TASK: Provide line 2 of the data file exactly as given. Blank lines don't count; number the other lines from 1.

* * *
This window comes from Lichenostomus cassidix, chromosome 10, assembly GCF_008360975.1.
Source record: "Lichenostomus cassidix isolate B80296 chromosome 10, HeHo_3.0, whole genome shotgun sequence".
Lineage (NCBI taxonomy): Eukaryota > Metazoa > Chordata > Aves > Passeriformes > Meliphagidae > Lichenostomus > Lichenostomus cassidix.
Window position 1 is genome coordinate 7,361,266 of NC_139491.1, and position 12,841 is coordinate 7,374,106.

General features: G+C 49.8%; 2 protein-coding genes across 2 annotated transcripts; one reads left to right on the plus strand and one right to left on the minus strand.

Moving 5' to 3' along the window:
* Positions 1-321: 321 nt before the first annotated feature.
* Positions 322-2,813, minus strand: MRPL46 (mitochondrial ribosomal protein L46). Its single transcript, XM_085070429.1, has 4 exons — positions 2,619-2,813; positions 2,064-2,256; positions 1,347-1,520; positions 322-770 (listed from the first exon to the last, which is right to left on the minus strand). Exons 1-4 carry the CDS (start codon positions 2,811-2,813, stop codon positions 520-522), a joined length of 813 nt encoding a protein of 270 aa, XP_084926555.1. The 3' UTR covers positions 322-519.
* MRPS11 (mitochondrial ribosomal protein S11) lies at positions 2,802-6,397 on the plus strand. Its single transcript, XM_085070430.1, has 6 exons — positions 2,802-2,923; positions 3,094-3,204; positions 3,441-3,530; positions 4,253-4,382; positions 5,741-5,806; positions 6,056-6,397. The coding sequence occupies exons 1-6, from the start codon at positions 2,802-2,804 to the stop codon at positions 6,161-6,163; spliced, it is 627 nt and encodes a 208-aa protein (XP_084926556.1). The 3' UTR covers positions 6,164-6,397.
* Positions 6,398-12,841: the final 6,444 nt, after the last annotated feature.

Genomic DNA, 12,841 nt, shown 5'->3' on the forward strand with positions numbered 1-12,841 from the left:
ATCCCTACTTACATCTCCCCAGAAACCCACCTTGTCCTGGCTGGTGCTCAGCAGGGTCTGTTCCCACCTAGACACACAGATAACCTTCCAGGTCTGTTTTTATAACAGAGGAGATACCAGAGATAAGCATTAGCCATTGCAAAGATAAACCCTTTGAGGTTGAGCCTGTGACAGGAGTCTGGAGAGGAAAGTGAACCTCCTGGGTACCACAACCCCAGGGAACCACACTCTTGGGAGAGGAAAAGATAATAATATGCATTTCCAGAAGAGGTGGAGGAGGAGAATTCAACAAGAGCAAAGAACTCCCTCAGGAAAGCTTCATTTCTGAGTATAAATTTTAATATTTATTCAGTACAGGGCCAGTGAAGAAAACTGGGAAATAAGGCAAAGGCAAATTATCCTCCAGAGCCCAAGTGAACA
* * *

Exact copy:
Source record: "Lichenostomus cassidix isolate B80296 chromosome 10, HeHo_3.0, whole genome shotgun sequence".